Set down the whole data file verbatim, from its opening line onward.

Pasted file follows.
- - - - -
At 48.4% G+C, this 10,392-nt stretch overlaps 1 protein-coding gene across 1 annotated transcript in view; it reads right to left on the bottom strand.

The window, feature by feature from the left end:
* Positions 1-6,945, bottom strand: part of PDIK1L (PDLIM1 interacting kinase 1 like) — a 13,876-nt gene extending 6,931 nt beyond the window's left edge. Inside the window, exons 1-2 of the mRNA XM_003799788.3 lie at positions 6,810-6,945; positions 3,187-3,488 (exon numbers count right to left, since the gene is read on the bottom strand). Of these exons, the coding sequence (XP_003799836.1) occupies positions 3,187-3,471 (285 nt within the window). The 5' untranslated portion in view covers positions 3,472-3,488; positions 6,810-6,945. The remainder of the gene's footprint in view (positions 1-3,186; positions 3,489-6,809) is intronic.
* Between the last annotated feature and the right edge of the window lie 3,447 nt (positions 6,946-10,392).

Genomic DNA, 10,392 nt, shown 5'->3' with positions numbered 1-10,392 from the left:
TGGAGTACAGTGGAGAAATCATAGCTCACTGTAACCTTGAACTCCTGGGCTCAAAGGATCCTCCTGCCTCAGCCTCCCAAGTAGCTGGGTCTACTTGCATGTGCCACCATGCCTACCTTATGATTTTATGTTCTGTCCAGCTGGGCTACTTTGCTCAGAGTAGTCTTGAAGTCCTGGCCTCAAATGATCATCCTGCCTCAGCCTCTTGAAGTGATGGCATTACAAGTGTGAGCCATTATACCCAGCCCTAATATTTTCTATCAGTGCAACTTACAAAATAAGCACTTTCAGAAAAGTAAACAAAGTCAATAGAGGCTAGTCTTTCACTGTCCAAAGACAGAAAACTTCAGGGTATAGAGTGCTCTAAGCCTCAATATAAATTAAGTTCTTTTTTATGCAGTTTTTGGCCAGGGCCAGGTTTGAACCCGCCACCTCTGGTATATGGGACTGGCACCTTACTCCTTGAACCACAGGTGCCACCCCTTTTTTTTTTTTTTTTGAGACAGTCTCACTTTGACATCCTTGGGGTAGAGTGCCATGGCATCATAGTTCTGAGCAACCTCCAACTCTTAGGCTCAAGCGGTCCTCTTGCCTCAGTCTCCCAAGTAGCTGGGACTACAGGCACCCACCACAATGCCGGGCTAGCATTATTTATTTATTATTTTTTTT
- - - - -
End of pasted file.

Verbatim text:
At 48.4% G+C, this 10,392-nt stretch overlaps 1 protein-coding gene across 1 annotated transcript in view; it reads right to left on the bottom strand.

The window, feature by feature from the left end:
* Positions 1-6,945, bottom strand: part of PDIK1L (PDLIM1 interacting kinase 1 like) — a 13,876-nt gene extending 6,931 nt beyond the window's left edge. Inside the window, exons 1-2 of the mRNA XM_003799788.3 lie at positions 6,810-6,945; positions 3,187-3,488 (exon numbers count right to left, since the gene is read on the bottom strand). Of these exons, the coding sequence (XP_003799836.1) occupies positions 3,187-3,471 (285 nt within the window). The 5' untranslated portion in view covers positions 3,472-3,488; positions 6,810-6,945. The remainder of the gene's footprint in view (positions 1-3,186; positions 3,489-6,809) is intronic.
* Between the last annotated feature and the right edge of the window lie 3,447 nt (positions 6,946-10,392).

Genomic DNA, 10,392 nt, shown 5'->3' with positions numbered 1-10,392 from the left:
TGGAGTACAGTGGAGAAATCATAGCTCACTGTAACCTTGAACTCCTGGGCTCAAAGGATCCTCCTGCCTCAGCCTCCCAAGTAGCTGGGTCTACTTGCATGTGCCACCATGCCTACCTTATGATTTTATGTTCTGTCCAGCTGGGCTACTTTGCTCAGAGTAGTCTTGAAGTCCTGGCCTCAAATGATCATCCTGCCTCAGCCTCTTGAAGTGATGGCATTACAAGTGTGAGCCATTATACCCAGCCCTAATATTTTCTATCAGTGCAACTTACAAAATAAGCACTTTCAGAAAAGTAAACAAAGTCAATAGAGGCTAGTCTTTCACTGTCCAAAGACAGAAAACTTCAGGGTATAGAGTGCTCTAAGCCTCAATATAAATTAAGTTCTTTTTTATGCAGTTTTTGGCCAGGGCCAGGTTTGAACCCGCCACCTCTGGTATATGGGACTGGCACCTTACTCCTTGAACCACAGGTGCCACCCCTTTTTTTTTTTTTTTTGAGACAGTCTCACTTTGACATCCTTGGGGTAGAGTGCCATGGCATCATAGTTCTGAGCAACCTCCAACTCTTAGGCTCAAGCGGTCCTCTTGCCTCAGTCTCCCAAGTAGCTGGGACTACAGGCACCCACCACAATGCCGGGCTAGCATTATTTATTTATTATTTTTTTT